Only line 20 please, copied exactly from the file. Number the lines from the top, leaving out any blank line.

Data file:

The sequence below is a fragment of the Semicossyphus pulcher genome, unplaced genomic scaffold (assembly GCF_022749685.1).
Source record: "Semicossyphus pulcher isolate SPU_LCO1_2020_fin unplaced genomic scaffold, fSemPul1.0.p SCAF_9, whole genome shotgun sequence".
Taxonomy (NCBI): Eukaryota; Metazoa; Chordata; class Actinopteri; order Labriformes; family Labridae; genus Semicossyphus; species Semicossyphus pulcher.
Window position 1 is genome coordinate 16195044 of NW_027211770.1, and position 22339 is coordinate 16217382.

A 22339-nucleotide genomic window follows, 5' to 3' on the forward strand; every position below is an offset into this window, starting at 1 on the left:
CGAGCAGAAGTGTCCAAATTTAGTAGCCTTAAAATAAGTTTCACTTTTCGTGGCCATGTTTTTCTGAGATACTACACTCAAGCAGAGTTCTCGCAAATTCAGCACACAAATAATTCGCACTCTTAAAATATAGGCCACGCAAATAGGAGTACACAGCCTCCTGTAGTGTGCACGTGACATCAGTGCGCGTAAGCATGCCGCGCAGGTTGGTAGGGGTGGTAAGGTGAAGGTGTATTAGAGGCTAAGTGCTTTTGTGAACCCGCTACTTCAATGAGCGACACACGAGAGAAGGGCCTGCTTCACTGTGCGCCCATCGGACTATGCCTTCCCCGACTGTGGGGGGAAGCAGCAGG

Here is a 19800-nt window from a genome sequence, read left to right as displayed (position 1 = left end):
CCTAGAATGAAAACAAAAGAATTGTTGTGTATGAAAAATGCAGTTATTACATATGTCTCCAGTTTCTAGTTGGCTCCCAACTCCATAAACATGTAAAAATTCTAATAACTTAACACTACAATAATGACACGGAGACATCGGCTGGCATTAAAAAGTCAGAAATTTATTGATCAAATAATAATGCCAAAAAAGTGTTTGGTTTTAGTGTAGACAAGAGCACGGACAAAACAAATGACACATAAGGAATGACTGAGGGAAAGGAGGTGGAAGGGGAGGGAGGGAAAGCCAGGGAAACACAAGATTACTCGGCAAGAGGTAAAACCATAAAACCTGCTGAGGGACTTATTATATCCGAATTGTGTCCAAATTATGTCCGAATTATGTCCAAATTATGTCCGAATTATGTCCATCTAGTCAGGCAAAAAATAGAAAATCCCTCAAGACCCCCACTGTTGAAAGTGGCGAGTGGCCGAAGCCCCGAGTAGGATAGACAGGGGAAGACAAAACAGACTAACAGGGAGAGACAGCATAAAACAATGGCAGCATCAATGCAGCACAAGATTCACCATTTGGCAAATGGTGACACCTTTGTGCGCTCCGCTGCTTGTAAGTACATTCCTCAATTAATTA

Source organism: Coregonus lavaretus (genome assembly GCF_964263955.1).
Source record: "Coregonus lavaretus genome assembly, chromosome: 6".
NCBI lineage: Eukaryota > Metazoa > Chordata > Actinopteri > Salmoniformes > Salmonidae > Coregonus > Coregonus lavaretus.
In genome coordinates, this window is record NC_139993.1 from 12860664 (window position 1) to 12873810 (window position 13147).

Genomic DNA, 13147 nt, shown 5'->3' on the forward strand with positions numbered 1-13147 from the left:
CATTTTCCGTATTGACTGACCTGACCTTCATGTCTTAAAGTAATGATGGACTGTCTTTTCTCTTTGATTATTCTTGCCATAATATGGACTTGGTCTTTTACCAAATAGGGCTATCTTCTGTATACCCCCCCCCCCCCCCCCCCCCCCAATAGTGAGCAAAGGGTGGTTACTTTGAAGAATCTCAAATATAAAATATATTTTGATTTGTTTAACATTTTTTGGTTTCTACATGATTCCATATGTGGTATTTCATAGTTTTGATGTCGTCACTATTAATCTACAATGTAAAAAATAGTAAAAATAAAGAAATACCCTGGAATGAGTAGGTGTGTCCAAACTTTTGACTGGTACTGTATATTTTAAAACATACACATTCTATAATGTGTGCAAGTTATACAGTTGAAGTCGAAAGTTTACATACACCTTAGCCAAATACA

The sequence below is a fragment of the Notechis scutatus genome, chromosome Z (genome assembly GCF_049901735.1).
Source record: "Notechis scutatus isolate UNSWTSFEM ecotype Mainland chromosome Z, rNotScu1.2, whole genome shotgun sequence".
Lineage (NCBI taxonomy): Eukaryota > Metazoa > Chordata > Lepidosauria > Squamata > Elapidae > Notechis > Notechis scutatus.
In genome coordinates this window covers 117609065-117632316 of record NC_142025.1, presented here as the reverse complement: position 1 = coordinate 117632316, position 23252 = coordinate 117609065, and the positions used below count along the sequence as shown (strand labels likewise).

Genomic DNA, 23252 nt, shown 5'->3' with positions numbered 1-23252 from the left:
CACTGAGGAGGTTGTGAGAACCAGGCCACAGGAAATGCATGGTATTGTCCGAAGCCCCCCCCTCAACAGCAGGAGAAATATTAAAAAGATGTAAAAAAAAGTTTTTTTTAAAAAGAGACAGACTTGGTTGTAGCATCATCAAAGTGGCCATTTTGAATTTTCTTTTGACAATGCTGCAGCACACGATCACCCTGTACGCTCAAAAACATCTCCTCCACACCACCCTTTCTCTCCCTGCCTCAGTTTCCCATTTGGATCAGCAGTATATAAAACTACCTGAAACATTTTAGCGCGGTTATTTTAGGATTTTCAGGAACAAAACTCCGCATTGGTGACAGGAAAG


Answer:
CACTGAGGAGGTTGTGAGAACCAGGCCACAGGAAATGCATGGTATTGTCCGAAGCCCCCCCCTCAACAGCAGGAGAAATATTAAAAAGATGTAAAAAAAAGTTTTTTTTAAAAAGAGACAGACTTGGTTGTAGCATCATCAAAGTGGCCATTTTGAATTTTCTTTTGACAATGCTGCAGCACACGATCACCCTGTACGCTCAAAAACATCTCCTCCACACCACCCTTTCTCTCCCTGCCTCAGTTTCCCATTTGGATCAGCAGTATATAAAACTACCTGAAACATTTTAGCGCGGTTATTTTAGGATTTTCAGGAACAAAACTCCGCATTGGTGACAGGAAAG